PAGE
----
Organized gangs targeting Kuwait, Gulf people

Conflicts fuel human peddling

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KUWAIT CITY, Jan 11: Regional representative of the United Nations Office on Drugs and Crime in the Gulf Cooperation Council (GCC) countries Judge Dr Hatem Ali confirmed that Kuwait is keen on confronting human trafficking crimes, reports Al-Anba daily. Ali stressed in an interview with the daily that Kuwait and other GCC countries are being targeted by organized criminal gangs due to their economic prosperity and political stability. He pointed out that Kuwait signed the agreement, issued a law in 2013 to combat human trafficking crimes and established a national committee to coordinate with the relevant authorities to combat the crime and a system for caring for victims, which is the shelter and a specialized administration in the Ministry of Interior and Public Prosecution, where the Capital Prosecution was tasked to investigate crimes of human trafficking and smuggling immigrants.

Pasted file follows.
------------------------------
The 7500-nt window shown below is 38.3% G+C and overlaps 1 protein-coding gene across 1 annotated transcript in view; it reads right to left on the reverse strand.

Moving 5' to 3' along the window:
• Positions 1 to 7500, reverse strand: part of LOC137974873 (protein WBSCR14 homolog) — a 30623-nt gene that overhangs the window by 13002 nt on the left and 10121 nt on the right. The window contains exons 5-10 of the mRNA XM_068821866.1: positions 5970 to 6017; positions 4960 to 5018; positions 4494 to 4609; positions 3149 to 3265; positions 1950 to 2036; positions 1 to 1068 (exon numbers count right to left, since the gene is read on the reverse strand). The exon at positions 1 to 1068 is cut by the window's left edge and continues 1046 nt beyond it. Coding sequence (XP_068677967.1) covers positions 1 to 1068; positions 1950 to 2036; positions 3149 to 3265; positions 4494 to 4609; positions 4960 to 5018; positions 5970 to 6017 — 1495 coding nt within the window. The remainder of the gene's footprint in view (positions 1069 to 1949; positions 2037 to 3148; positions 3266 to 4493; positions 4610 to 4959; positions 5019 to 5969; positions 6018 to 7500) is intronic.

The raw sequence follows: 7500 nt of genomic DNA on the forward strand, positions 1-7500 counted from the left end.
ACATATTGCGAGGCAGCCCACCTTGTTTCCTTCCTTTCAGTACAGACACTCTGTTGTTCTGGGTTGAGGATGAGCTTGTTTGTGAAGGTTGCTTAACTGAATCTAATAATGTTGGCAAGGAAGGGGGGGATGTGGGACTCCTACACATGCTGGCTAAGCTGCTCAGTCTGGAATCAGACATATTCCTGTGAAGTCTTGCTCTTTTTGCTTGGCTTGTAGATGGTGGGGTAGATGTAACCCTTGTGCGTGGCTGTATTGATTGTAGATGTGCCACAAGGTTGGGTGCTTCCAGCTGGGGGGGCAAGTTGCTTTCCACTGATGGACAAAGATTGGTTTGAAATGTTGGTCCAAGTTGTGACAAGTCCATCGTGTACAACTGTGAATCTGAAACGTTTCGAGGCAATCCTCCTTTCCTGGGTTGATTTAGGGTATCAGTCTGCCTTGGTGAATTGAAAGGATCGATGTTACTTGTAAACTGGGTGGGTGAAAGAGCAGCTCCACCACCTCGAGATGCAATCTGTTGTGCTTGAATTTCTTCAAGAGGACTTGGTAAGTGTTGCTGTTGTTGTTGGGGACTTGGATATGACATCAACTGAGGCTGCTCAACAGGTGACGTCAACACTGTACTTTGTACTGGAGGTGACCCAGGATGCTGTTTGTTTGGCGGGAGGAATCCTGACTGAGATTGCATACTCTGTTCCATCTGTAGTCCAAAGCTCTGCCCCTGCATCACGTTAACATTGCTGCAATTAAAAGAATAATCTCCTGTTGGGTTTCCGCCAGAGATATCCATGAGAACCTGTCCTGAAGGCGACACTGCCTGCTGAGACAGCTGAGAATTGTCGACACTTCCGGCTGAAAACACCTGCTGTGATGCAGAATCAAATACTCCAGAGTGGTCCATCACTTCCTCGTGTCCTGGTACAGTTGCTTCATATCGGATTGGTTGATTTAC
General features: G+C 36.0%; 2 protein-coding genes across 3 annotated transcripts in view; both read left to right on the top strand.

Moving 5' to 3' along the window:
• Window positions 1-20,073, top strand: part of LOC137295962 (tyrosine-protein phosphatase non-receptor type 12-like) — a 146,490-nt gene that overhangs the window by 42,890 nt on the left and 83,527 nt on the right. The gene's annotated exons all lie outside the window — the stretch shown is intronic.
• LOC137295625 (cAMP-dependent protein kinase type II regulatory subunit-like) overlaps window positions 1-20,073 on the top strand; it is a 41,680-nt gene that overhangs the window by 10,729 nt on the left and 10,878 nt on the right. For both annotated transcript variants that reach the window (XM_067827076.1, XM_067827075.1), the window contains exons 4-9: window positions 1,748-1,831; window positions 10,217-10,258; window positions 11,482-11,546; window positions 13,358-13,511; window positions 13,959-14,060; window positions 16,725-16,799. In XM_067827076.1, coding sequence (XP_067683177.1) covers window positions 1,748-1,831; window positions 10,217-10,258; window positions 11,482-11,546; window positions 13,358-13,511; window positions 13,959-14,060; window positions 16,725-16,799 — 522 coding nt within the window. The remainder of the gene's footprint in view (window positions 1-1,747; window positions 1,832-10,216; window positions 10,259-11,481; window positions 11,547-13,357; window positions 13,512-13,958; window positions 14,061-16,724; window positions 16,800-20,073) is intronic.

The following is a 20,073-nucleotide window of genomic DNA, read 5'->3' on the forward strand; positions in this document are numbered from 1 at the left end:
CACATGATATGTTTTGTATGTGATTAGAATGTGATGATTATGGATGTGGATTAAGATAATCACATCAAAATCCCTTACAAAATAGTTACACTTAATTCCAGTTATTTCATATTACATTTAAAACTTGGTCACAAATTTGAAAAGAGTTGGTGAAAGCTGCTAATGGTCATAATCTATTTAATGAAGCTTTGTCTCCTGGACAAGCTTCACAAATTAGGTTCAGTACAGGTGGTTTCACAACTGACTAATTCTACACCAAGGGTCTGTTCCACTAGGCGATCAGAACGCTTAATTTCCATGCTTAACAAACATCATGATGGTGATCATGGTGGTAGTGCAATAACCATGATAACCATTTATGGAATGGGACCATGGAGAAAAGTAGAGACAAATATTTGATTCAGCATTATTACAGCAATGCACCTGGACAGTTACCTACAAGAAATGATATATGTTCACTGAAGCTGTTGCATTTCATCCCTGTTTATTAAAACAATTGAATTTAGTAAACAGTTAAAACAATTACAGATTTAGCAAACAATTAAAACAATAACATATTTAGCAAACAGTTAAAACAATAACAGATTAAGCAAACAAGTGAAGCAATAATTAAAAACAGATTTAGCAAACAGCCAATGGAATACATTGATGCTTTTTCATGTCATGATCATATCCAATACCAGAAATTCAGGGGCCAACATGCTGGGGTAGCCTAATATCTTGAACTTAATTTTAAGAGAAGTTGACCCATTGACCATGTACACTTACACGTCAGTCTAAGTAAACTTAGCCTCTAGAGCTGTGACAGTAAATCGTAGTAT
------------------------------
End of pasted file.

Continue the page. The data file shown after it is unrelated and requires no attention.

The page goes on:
He explained the unrest that the world is currently witnessing, particularly in Ukraine, Gaza, Sudan and other African countries, contributes to the growth of organized crime and the falling of people into the clutches of these crimes like trafficking in drugs, weapons or human beings. He pointed out that organized gangs are desperate to make illegal profits from countries by using technology or electronic attacks on Gulf countries, including Kuwait.

On Kuwait’s efforts in the field of combating human trafficking, he affirmed: We reviewed it with all credibility and honesty. According to our objective standards as a general secretariat, Kuwait first joined and ratified the convention, began implementing it, issued a law in 2013 to combat human trafficking crimes, and then established a national coordination committee to fight against these crimes.” He went on to say that the Public Prosecution of Kuwait has allocated a specialized prosecution — the Capital Prosecution — to deal with human trafficking cases, while a national referral system has been established for the cooperation of first responders to identify and deal with cases suspected of human trafficking by referring them judicially or by providing the necessary care and protection and dealing with labor violations if they constitute a human trafficking crime.

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